On the list of powerful female fashion icons of our time, Patricia Field has to be close to the top. The red haired style maverick is best known for her work as a stylist on Sex and the City: her creative vision brought Carrie Bradshaw to life, inspiring the outfits of millions of people around the globe. However this taste maker and fashion extraordinaire is so much more than just a stylist – her designs fuse fashion with art, creating truly unique and eye catching statement pieces.
When she announced her plans to close her world famous New York boutique last year, the world was left in shock. But luckily, she is now selling her latest collection on YEAY. We caught up to discuss wardrobe tips and how to start your career in the world of fashion.
Interview by Jayne Phillips & Celine Douet
How would you describe your personal style?
I would describe my personal style as narrative, individual and original. I stay away from trends, as I make my selections based on my self as an individual. This works well for me because I do not change my personality with the seasons. In the end, my closet is filled with items that I have had for many years and hold up with time.
Where do you find inspiration for new designs?
I derive much of my inspiration from the world around me, and the youth culture that I have been deeply associated with throughout my career. Mixed in this recipe, is the zeitgeist of our times, including social, cultural and political themes.
Have you always been fascinated by fashion? What sparked this interest?
Fashion always came naturally to me. When I finished my university studies, I used the knowledge of business that I learned from my family of entrepreneurs to pursue a career in fashion. I didn’t base my decision on a fascination with fashion. Rather, it was a means of achieving my main goal, which was to be an independent entrepreneur and fashion was the most logical way to achieve that.
What are 3 essential style items you can’t live without?
To be honest, I can continue living with or without any items.
What’s your favourite item from your collection?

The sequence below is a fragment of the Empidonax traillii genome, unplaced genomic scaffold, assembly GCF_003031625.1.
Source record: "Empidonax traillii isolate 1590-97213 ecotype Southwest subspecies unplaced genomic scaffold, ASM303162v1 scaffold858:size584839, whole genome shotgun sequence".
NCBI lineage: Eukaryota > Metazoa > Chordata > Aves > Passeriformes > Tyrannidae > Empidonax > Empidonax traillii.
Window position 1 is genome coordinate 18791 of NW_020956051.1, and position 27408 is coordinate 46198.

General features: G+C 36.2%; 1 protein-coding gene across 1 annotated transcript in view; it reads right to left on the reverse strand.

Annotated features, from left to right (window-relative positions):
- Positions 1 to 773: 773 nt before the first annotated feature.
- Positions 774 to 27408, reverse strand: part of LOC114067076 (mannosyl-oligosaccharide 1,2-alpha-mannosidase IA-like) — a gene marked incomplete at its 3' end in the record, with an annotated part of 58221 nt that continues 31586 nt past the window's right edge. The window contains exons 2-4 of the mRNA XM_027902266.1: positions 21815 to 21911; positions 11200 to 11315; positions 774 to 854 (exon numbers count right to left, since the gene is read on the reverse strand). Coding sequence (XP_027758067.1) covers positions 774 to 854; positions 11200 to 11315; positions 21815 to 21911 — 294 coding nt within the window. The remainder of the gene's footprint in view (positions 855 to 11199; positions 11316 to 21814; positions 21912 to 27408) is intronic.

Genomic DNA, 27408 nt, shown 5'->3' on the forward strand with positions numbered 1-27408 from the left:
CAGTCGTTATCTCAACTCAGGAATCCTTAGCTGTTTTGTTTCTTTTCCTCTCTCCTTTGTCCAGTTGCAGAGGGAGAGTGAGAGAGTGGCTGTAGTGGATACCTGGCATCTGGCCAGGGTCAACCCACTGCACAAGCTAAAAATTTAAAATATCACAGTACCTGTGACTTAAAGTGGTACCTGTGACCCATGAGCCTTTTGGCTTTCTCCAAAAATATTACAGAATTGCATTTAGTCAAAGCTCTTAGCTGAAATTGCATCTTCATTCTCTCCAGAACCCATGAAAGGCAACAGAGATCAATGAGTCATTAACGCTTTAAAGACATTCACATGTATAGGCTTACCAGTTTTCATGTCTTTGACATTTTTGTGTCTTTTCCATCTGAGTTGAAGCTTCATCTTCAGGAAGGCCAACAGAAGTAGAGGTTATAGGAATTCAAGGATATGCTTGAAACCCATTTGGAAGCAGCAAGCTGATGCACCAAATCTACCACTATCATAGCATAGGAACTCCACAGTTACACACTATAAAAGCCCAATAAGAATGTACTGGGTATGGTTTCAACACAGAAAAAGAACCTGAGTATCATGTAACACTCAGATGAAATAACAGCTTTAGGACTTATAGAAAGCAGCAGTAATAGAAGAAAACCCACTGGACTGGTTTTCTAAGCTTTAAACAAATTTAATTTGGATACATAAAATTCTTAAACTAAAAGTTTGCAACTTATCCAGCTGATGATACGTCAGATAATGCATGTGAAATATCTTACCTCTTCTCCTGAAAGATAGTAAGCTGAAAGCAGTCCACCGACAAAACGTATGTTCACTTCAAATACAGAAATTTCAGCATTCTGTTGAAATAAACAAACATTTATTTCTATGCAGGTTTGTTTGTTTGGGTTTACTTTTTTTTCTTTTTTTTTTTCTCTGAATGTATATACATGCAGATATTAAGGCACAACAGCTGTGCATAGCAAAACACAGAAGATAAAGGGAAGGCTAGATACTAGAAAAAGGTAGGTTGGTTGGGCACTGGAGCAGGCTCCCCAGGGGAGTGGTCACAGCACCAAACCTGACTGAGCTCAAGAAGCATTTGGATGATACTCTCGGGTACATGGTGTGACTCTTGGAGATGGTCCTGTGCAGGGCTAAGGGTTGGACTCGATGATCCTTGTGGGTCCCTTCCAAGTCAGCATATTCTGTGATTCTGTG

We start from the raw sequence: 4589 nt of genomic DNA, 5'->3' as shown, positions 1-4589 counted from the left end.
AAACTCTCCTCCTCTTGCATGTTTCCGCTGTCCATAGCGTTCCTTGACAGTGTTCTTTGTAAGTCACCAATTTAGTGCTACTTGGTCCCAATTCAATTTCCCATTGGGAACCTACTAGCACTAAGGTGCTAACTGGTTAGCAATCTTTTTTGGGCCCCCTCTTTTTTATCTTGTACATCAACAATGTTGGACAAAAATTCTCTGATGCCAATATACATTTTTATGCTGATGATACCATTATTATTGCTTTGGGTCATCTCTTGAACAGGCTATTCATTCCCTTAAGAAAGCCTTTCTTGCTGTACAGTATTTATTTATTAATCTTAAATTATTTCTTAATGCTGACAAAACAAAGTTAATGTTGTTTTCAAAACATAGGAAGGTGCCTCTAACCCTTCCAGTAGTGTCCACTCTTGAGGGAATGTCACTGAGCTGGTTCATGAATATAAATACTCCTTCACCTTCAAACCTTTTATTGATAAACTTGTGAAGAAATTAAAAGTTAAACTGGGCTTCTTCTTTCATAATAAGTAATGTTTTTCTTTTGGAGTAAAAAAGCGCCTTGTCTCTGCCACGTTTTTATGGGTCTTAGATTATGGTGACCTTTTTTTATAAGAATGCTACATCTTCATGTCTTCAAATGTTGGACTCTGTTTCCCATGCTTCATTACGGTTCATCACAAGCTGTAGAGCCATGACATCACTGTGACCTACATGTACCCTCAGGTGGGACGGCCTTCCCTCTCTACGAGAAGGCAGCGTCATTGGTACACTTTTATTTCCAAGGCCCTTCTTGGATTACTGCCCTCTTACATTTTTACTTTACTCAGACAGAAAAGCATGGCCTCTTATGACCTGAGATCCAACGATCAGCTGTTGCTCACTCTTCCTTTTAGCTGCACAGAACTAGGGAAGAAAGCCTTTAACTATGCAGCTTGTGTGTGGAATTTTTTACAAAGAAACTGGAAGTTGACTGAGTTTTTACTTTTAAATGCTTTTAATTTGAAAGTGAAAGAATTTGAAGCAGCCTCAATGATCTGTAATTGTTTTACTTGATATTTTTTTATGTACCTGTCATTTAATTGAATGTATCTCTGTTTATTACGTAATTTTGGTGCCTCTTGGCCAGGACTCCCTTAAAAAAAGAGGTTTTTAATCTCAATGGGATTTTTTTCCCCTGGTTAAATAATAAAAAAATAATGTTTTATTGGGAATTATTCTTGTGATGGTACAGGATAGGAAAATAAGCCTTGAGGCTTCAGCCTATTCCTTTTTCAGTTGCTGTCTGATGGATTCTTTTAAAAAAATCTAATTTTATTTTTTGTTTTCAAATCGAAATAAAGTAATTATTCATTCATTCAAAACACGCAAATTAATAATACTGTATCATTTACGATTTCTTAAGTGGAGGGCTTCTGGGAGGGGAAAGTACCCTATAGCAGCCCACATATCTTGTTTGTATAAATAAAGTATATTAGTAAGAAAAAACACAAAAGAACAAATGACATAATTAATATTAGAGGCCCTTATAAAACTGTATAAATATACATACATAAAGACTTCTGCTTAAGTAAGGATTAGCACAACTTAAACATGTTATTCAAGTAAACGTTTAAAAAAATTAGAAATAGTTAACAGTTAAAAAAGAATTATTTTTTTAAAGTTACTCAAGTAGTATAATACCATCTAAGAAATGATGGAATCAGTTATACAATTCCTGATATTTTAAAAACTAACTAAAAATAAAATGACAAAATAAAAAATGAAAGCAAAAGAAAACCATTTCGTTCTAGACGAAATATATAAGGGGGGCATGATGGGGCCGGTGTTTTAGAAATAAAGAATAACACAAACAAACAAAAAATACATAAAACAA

There are many favourites, but I will mention a modern, simple and elegant gown, designed by Carmel Johnson in the 1980s. Whenever I wear it, many people ask me about it and where they can obtain one. Unfortunately, Carmel is not working in that vein these days, so it is more of a one-of-a-kind piece, which has served me more than gloriously in my life.
What was it like working on Sex and The City – do you have any exciting stories to share?
To be brief, Sex and The City, was a six year experience and then the two movies added on. Working on this highly successful project was an experience of a lifetime, and I most enjoyed the reaction of our viewers and fans, who are to this day still contacting me about all aspects of the show and living through their experiences of watching the show.
Who would you love to style, that you haven’t so far in your career?
I would enjoy styling Michelle Obama. I feel that she looks very good, as she looks real. I might be able to help her with a few details.
What would be your advice for young women preparing for a career in fashion?
My advice for people preparing for any career, including fashion, is:
- Do what you intrinsically love. Do not think of secondary benefits. The benefits will follow.
- Do what is easy for you. You will be competing with others. If it is not easy for you, you will be at a disadvantage. If it is easy for you, you can apply yourself and will succeed. Be honest with yourself about this.
- Be positive with all of your associates. Being liked is very important in all career areas.
What is your favourite memory of working in the fashion world?
I have been in the fashion world for so many years and have many favourite memories. It is very hard to isolate a special one. Included among these memories, of course, is the tremendous experience of Sex and The City, as well as The Devil Wears Prada. In addition, having my own shop all these years, and being my own boss, has a very high value to me, regarding the success of my career. I highly enjoyed the face-to-face relationships with my clients. I label it “the truth of retail” as opposed to the politically correct posture of many industries. If the client likes it, she leaves her cash on your counter. It’s that simple. If she enjoys her selection, she will return.
What big changes do you think are on the horizon for the fashion world?
The fashion world needs to update its techniques of production. This includes the partial side-stepping of the sewing machine, which is a means of production left over from the industrial revolution. One example of future construction, would be molding garments. Molding is much more up to date, and much more efficient. This would solve the problem of high priced fashion, which is plaguing the fashion industry these days. Exporting production is not the answer. Devising modern techniques is the answer. If you can mold a chair, you can mold a garment.